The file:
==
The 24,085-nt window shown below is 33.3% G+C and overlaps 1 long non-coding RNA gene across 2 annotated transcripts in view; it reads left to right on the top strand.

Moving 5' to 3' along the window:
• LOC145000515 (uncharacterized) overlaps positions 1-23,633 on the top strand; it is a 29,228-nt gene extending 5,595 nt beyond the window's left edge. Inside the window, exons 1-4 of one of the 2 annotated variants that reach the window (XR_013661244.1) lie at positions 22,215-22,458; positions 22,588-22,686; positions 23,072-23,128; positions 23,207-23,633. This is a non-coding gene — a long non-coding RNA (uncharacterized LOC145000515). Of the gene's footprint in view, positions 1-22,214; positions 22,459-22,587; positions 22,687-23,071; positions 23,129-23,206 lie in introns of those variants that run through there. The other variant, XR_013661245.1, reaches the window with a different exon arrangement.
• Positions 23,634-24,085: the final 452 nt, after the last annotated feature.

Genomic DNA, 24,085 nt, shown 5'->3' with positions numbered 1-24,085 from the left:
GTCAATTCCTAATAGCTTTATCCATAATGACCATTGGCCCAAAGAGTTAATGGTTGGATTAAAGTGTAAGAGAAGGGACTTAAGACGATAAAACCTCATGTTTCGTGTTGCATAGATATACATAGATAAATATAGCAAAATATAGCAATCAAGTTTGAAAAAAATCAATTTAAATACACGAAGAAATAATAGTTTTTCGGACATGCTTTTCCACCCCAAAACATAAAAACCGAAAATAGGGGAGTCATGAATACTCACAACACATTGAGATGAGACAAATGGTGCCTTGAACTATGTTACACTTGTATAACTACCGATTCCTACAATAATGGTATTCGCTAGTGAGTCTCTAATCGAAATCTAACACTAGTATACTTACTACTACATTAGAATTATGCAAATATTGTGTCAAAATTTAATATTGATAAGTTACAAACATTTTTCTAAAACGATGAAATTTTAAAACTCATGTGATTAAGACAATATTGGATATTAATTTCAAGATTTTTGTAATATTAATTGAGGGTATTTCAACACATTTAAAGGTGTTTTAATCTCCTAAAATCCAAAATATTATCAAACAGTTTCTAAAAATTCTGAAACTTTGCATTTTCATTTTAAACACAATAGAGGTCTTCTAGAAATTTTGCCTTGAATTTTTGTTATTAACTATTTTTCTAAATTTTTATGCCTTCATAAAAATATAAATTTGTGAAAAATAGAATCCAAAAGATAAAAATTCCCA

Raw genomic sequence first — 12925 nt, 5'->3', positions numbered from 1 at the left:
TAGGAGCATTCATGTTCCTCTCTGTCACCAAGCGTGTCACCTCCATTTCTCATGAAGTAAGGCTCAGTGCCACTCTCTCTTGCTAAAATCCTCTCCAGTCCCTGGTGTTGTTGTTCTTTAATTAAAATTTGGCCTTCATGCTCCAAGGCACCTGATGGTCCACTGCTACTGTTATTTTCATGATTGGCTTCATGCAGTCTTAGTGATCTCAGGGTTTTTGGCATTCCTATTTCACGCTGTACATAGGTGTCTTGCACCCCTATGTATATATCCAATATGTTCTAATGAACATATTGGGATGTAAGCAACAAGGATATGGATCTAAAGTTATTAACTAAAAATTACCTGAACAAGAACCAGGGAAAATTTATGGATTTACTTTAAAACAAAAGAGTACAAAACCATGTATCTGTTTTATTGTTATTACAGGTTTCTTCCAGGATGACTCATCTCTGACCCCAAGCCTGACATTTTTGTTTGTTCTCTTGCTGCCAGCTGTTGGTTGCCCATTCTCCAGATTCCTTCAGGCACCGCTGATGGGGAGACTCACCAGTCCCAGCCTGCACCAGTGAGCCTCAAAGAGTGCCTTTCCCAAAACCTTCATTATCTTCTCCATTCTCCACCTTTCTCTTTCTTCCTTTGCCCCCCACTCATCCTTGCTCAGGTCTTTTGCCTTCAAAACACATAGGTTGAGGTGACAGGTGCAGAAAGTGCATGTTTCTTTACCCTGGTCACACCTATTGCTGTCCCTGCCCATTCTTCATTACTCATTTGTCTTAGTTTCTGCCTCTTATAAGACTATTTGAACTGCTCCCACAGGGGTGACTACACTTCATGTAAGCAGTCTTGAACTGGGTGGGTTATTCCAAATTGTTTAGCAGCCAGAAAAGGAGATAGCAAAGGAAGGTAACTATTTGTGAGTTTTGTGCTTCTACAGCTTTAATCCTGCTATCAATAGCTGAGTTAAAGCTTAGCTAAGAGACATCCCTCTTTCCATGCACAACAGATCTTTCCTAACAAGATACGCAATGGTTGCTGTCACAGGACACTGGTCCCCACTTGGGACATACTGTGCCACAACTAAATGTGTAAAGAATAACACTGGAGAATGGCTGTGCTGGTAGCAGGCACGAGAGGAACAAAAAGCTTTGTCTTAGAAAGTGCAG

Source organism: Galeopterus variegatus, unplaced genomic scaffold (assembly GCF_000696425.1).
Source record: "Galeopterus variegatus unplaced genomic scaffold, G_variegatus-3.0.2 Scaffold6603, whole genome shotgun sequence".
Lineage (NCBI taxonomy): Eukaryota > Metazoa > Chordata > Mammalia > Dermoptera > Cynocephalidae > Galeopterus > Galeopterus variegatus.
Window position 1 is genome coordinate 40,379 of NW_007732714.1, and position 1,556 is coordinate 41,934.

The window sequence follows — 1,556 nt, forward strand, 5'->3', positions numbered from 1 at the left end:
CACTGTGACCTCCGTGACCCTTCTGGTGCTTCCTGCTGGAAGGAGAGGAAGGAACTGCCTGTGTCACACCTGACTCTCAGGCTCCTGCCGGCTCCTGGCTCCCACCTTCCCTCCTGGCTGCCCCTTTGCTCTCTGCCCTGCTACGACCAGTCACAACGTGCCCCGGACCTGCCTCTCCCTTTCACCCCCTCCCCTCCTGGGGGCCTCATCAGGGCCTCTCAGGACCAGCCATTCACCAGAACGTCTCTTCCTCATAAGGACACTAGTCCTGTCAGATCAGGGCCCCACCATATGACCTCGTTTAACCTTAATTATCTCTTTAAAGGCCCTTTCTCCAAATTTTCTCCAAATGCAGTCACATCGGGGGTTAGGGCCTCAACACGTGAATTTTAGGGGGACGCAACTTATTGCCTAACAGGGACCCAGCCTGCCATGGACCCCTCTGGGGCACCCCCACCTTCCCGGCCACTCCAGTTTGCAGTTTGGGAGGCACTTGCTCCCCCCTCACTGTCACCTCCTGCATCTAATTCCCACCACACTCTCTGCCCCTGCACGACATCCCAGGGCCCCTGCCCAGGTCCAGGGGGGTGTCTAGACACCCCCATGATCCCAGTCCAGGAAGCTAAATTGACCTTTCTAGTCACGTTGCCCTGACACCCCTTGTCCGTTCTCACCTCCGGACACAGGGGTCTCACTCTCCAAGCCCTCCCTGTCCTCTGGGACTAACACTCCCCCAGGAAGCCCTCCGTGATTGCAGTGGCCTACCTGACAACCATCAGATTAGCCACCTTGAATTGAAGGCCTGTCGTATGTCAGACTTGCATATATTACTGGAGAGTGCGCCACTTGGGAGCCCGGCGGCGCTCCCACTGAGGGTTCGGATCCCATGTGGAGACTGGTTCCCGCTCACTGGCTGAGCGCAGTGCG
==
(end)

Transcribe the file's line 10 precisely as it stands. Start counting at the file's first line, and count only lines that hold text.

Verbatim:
Source record: "Galeopterus variegatus unplaced genomic scaffold, G_variegatus-3.0.2 Scaffold6603, whole genome shotgun sequence".